Ramón Espinasa and Carlos G Sucre:
LATAM: Don't wait for a miracle
The drop in oil prices will force the countries of the region to make hard choices, curtailing unsustainable fiscal policies and allowing market forces to operate. If they succeed, the longterm outlook will be much more positive
For more than a century, Latin America has been an essential part of the global petroleum market. The region fueled the Allied powers during World War II and later served as a reliable source of oil to the growing economies of the now-industrialized world. Beyond supplying markets, Latin America served as a laboratory for oil governance structures, as a testing ground for industry exploration and production technology and as a stage for foundational discussions on oil production and ownership. Today, while the region is well-established as a key cog in the oil industry, it continues debating, changing, and developing. Broadly speaking, these debates and reforms have recently resulted in a structural shift away from state-imposed and toward market-required rules and modes. In the past two decades, countries in the region have begun allowing their state-owned oil companies more operational independence and have set clearer rules for non-public investment in the petroleum sector. This shift began in Peru towards the early 1990s and continued in Brazil by the end of that decade. Colombia made similar reforms in the early 2000s and Mexico joined the trend in 2013. This new landscape allows for far more competitiveness, transparency and efficiency, and it has the potential to yield better and stronger benefits to Latin Americans. This fundamental change in the Latin American oil market, of course, is now facing an immense challenge: a fundamental change in the global oil market itself. Rough estimates show that the value of Latin American oil production in 2016 was U.S.$155 billion - higher than Ecuador's gross domestic product (U.S.$100 billion) and slightly lower than Peru's (U.S.$189 billion). Yet only 3 years ago, this figure was U.S.$369 billion.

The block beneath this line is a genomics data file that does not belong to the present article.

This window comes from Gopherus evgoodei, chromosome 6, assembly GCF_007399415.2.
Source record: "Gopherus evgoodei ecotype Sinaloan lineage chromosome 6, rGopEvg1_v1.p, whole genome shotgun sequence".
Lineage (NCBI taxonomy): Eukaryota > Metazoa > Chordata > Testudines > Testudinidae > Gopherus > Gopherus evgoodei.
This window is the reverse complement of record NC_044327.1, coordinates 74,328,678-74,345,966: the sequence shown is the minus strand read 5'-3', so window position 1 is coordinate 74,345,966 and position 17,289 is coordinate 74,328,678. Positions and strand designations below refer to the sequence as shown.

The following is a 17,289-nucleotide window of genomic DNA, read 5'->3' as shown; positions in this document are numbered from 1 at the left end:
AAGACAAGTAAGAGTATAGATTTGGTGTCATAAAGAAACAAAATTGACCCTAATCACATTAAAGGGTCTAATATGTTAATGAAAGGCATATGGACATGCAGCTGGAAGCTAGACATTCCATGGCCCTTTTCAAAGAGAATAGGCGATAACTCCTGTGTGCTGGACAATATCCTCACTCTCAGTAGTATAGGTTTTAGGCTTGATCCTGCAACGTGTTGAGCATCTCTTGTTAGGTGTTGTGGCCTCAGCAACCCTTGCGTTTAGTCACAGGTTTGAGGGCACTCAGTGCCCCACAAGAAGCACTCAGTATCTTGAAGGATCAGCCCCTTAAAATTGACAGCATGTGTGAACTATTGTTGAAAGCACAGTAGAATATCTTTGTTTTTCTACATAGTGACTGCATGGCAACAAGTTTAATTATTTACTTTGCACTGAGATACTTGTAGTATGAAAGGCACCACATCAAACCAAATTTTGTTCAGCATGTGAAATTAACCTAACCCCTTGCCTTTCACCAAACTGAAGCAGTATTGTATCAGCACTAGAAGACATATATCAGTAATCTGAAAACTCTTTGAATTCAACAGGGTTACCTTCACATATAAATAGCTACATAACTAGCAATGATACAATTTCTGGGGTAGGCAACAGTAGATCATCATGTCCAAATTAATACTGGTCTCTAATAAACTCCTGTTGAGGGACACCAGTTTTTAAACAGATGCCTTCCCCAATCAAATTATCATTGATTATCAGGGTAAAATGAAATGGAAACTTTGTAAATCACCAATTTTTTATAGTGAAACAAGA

Oil production has collapsed
This 58 percent decline is explained by two factors. The first is the collapse in crude oil prices from U.S.$100 per barrel in mid-2014 to a nadir of U.S.$30 per barrel in February 2016. Current prices are 50 percent lower than their average between 2011 and 2014 and much lower than the peak of U.S.$140 reached in the summer of 2008. This, of course, has yielded much lower revenues for the region's large petroleum exporters. For Venezuela, for example, oil export revenues - calculated as production devoid of domestic consumption and using West Texas Intermediate as a baseline for price - have fallen by around 70 percent from their peak in 2008. Between 2006 and 2016, oil export revenues in Mexico dropped from U.S.$47 to U.S.$8 billion - a full 91 percent. Ecuador's figures dropped 65 percent from their peak in 2008 while Colombia's decline reached 31 percent from 2013. The second factor is the steady drop in regional oil production over the last decade (Figure 1). Since 2005, regional production has fallen from 10.9 to 9.9 mbd. This means that, on a regional basis, Latin America did not take full advantage of the oil price boom of 2002-2014. Over this period, the real price of oil averaged nearly U.S.$80 per barrel. This price nearly quadrupled the previous decade's average real price of U.S.$32 per barrel and meant enormous revenues streaming into the coffers of large producers like Brazil, Colombia, Mexico or Venezuela. However, these funds did not go towards enhancing capacity to increase production and the result is that the region now produces less crude than in decades prior, despite not having dwindled its considerable reserves in any significant fashion. This decline in production is essentially explained by significant drops in output from the region's traditional oil powers: Mexico and Venezuela (Figure 2 and 3). For mostly below-ground and above-ground reasons, respectively, both countries registered declines in production of similar scales. In 2005, Mexico's output averaged nearly 3.8 mbd while Venezuela stood at 3.1 mbd. By 2016, both countries were producing an average of 2.4 million barrels per day. The drop in the case of Mexico was mostly caused by the geology and subsequent management of the country's largest field, Cantarell. The case in Venezuela is well known to be caused by gross mismanagement of the state-owned company, which has resulted in the loss of highly trained professionals and in the use of the company's resources for political purposes. There are, however, two trends diverging from the regional pattern: Colombia and Brazil (Figure 4 and 5). Partly because of redesigned governance structures that both countries adopted towards the turn of the century, output has increased dramatically over the past decade. Brazil, based on a more dynamic system which incentivizes investment and the incorporation of massive offshore reserves, increased output from 1.7 to 2.6 mbd. In 2016, Colombia's output reached 0.89 million barrels per day, nearly double its 2005 level of 0.53 mbd. Between 2013 and 2015, however, Colombia's oil production averaged slightly more than 1.0 mbd and output has fallen since then due to decreased investment because of the price decline.